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Hi everyone,


 


I am starting my first job out of school in June. Seeing as though I graduated in December I am a bit worried over this large gap I will have from school and work. Further, I do not feel as though my IM rotation gave me an accurate taste of what work in IM will consist of.


 


Can some of you guys suggest good reading for me to do over these next 2.5 months to best prepare me? Preferably books or video sources that go through the "bread and butter" of IM.


 


Thanks a lot! Any other tips at all would be helpful


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Review management of: DM, HTN, COPD, CHF. DVT/PE, CKD, PNA, lyte imbalances and corrections, post op fever sources, sepsis, anemia, and blood transfusion criteria.  I worked as a hospitalist for 1.5 years after feeling pretty comfortable with medicine already after working ER for years.  I used UpToDate for pretty much everything.  

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- Read 'Step-up to Medicine.'  The 4th edition just came out but get the 3rd edition if you're on a budget.  99% of it will be the same and you can get it much cheaper on Amazon/half.com.

- Read the IM Resident Readiness book if you find a case-based approach helpful 

- Buy 'Medicine' by Paul Chan, which is an excellent reference to have around for admissions.  It gives you lots of information on what to order based on a diagnosis.  

- Buy an uptodate subscription if there isn't an institutional one.  This will be your go-to for everything and also gives CME.

- Get the upgraded version of Epocrates.  It is well worth the $150 or whatever it is.

- Subscribe to EMRAP if you like listening to podcasts.  It's an ER podcast but there is a lot of crossover.  You won't care about the discussions on peds fractures but you will get a lot out of discussions on sepsis, VTE, etc.

- Marino's 'The ICU Book' is helpful as a reference(or just to read) if you will be doing anything in the ICU

 

For topics to study, go to the NCCPA website and look at the hospital medicine CAQ topics list.

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I've been a hospitalist for almost 3 years now and agree with these. Start by reviewing your bread and butter medicine. A lot of it will come with time and experience. Find a good attending or an experienced PA to mentor you and teach you. Remember you can't learn it all in a day and do your best to read up on cases as you come across them. Treat yourself like a new resident and read read read. Things I see daily which come to mind are pneumonia, copd exacerbations, acute chf, hyponatremia (you will see this a ton), DM, Dka, PE/DVT, lyte imbalances, sepsis, anemia, gi bleeds, cellulitis, AKI, CKD, CAD, afib, accelerated hypertension, and stroke to just name a few :) You will learn something new every day. Good luck! You picked a growing and very interesting career as a hospitalist. Welcome aboard!

 

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Duh me! I can't believe I left CAD and afib off the list.  Which reminded me also I had a lot of r/o MI and r/o CVA admits.  So knowing about CVA workups (MRI's/lipids/statins/asa, etc) and knowing about stress tests is important.  Also GI and DVT prophylaxis protocols.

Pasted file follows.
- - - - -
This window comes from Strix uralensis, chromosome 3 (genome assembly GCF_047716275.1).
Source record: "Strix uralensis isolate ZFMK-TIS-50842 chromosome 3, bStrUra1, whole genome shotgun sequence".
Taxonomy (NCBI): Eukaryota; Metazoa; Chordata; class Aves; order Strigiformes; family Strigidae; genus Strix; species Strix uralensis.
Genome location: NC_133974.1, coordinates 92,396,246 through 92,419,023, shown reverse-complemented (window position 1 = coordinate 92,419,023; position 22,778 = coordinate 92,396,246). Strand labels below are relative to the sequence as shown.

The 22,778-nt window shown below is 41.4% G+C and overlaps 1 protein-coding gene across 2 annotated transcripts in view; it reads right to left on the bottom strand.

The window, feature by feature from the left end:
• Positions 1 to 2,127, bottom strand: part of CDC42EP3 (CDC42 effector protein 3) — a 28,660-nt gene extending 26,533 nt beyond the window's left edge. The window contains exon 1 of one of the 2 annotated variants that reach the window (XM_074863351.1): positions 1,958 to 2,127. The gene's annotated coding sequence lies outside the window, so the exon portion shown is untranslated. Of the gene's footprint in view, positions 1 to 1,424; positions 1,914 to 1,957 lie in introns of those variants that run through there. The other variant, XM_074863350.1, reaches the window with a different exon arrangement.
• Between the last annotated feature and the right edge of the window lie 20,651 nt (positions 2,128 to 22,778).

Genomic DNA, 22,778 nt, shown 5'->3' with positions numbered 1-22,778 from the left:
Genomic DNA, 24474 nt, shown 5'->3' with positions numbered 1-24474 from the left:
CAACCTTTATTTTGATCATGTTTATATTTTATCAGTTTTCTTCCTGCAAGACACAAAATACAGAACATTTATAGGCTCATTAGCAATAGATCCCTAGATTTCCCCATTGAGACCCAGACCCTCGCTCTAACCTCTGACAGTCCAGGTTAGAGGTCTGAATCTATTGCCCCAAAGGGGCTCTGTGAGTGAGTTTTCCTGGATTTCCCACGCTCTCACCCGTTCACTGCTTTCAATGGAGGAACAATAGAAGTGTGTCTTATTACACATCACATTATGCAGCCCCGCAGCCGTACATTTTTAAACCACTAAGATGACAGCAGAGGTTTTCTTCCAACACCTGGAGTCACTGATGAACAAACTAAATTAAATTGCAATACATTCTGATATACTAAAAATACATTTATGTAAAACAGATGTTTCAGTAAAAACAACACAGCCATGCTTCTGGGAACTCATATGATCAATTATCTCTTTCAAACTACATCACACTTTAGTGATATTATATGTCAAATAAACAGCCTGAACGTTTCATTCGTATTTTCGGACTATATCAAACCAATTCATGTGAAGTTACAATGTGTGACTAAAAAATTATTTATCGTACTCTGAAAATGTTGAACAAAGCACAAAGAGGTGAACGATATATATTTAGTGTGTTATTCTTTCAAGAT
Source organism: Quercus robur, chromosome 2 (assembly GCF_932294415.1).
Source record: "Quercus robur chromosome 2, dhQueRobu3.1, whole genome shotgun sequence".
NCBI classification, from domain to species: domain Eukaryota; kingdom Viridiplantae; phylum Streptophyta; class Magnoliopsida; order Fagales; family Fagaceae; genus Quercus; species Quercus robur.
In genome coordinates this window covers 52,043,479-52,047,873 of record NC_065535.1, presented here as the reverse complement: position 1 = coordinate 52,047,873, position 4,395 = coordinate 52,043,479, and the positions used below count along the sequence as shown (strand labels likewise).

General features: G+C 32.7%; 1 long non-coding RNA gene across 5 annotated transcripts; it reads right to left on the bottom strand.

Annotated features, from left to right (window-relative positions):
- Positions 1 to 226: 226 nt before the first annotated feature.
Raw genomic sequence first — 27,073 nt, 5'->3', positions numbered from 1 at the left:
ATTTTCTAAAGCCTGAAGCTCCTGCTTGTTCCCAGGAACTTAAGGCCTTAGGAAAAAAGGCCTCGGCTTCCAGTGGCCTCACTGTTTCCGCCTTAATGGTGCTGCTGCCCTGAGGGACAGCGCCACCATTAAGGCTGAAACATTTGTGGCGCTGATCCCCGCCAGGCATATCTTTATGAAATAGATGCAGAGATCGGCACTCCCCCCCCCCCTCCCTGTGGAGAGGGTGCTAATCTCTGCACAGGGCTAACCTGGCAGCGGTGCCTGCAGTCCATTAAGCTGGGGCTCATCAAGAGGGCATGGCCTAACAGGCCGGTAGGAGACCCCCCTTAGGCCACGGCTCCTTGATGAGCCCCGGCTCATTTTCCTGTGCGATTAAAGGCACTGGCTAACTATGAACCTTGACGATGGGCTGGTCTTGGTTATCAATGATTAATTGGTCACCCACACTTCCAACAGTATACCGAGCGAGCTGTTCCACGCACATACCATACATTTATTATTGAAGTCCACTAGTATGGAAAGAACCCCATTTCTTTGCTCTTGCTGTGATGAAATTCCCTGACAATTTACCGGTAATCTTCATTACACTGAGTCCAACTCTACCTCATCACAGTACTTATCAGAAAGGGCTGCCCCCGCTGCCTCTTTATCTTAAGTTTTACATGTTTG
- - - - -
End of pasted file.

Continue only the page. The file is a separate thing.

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If you can get the MKSAP audio files (there are some torrents online- not how I got mine though) I find them helpful to listen to when I'm driving or cleaning around the house (so long as my attention span can take it). MKSAP 17 is the most current but you'll probably only find MKSAP 16, which is what I listen to. You could also check amazon/ebay for the CDs. It's audio of a physician that works in the area being discussed and another physician who kind of leads the conversations. So it's not just one person blabbing on and on, which makes it pretty easy to listen to.

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If you can get the MKSAP audio files (there are some torrents online- not how I got mine though) I find them helpful to listen to when I'm driving or cleaning around the house (so long as my attention span can take it). MKSAP 17 is the most current but you'll probably only find MKSAP 16, which is what I listen to. You could also check amazon/ebay for the CDs. It's audio of a physician that works in the area being discussed and another physician who kind of leads the conversations. So it's not just one person blabbing on and on, which makes it pretty easy to listen to.

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Interesting. I actually just got my hands on the mksap 17 books, an attending told me it's full of the most relevant and applicable clinical info. I have gone thru a cardio section though it is quite heavy and dense to read. I'm going to try to push through more of the texts though . Do you have any thoughts on the books?

 

Thank you for your response!

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I've got the older MKSAP books but they're outdated so I don't really use them much. I did look at some of the questions and they were decent clinical scenario type questions. If you could get the books cheap then I'd say go for it. But I really mostly like the MKSAP audio because I have a decent drive so it fills that time. 

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